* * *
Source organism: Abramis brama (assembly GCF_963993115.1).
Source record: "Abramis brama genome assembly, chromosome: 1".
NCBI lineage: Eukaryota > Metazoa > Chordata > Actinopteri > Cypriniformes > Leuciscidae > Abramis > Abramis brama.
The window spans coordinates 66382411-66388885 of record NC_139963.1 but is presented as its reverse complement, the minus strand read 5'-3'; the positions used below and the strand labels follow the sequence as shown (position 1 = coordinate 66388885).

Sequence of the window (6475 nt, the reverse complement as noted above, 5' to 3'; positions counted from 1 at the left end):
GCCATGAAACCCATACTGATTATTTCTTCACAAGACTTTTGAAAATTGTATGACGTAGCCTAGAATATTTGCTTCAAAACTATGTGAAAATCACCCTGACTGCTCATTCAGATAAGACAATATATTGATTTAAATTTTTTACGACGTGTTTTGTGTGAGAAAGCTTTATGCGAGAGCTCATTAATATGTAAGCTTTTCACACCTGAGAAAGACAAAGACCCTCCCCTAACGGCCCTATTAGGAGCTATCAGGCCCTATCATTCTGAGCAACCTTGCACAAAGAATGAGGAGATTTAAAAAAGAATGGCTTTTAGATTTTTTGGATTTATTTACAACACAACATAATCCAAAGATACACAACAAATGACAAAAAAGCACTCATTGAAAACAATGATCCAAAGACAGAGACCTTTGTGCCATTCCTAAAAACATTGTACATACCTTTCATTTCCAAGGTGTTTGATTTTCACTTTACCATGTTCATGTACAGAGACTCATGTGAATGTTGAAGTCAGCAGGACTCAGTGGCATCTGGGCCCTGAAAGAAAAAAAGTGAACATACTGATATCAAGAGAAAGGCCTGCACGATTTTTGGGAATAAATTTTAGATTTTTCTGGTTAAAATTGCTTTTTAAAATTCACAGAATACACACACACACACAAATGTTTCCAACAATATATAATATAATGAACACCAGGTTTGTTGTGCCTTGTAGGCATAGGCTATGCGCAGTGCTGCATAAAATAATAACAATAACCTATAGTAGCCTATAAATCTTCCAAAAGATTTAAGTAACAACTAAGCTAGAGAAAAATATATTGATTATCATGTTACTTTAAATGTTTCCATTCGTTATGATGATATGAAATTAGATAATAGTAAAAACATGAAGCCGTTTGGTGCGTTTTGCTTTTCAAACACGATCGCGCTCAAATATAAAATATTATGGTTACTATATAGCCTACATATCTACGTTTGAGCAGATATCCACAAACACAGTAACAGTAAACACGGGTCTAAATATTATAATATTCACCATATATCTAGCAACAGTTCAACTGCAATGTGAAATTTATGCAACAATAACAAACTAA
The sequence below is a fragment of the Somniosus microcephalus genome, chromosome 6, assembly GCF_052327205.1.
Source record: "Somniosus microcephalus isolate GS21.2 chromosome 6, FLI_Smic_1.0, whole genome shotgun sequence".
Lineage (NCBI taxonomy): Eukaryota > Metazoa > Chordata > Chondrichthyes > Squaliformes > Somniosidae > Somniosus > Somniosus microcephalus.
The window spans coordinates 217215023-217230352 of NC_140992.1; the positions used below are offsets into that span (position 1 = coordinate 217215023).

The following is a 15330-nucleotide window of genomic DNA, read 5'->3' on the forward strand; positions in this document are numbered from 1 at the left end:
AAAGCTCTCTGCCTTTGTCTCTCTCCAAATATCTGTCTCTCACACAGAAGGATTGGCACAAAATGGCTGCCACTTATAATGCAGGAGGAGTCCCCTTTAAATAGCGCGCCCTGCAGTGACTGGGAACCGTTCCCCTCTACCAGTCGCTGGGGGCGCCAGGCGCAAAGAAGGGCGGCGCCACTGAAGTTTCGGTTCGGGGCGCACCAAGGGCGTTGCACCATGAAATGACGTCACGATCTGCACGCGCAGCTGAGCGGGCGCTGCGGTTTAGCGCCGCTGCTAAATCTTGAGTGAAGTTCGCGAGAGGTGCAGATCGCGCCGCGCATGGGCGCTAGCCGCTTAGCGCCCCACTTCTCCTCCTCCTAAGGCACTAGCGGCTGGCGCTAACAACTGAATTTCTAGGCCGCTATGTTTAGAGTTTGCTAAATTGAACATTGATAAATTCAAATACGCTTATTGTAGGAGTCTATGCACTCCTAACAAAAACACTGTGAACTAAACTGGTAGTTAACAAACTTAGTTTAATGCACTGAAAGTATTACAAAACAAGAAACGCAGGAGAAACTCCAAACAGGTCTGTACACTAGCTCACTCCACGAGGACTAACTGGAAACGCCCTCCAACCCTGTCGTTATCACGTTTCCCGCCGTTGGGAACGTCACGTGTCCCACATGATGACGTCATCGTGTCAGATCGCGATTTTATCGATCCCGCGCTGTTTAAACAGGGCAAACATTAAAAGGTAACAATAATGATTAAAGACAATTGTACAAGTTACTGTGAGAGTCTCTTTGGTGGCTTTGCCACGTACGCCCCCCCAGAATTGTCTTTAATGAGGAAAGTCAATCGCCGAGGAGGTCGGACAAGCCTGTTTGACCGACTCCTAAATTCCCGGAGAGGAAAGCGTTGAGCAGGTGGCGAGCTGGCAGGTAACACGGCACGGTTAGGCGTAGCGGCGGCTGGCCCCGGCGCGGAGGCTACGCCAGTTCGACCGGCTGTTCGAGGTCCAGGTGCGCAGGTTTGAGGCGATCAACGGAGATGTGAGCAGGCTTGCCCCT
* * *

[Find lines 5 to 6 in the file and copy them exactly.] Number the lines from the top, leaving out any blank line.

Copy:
Sequence of the window (6475 nt, the reverse complement as noted above, 5' to 3'; positions counted from 1 at the left end):
GCCATGAAACCCATACTGATTATTTCTTCACAAGACTTTTGAAAATTGTATGACGTAGCCTAGAATATTTGCTTCAAAACTATGTGAAAATCACCCTGACTGCTCATTCAGATAAGACAATATATTGATTTAAATTTTTTACGACGTGTTTTGTGTGAGAAAGCTTTATGCGAGAGCTCATTAATATGTAAGCTTTTCACACCTGAGAAAGACAAAGACCCTCCCCTAACGGCCCTATTAGGAGCTATCAGGCCCTATCATTCTGAGCAACCTTGCACAAAGAATGAGGAGATTTAAAAAAGAATGGCTTTTAGATTTTTTGGATTTATTTACAACACAACATAATCCAAAGATACACAACAAATGACAAAAAAGCACTCATTGAAAACAATGATCCAAAGACAGAGACCTTTGTGCCATTCCTAAAAACATTGTACATACCTTTCATTTCCAAGGTGTTTGATTTTCACTTTACCATGTTCATGTACAGAGACTCATGTGAATGTTGAAGTCAGCAGGACTCAGTGGCATCTGGGCCCTGAAAGAAAAAAAGTGAACATACTGATATCAAGAGAAAGGCCTGCACGATTTTTGGGAATAAATTTTAGATTTTTCTGGTTAAAATTGCTTTTTAAAATTCACAGAATACACACACACACACAAATGTTTCCAACAATATATAATATAATGAACACCAGGTTTGTTGTGCCTTGTAGGCATAGGCTATGCGCAGTGCTGCATAAAATAATAACAATAACCTATAGTAGCCTATAAATCTTCCAAAAGATTTAAGTAACAACTAAGCTAGAGAAAAATATATTGATTATCATGTTACTTTAAATGTTTCCATTCGTTATGATGATATGAAATTAGATAATAGTAAAAACATGAAGCCGTTTGGTGCGTTTTGCTTTTCAAACACGATCGCGCTCAAATATAAAATATTATGGTTACTATATAGCCTACATATCTACGTTTGAGCAGATATCCACAAACACAGTAACAGTAAACACGGGTCTAAATATTATAATATTCACCATATATCTAGCAACAGTTCAACTGCAATGTGAAATTTATGCAACAATAACAAACTAA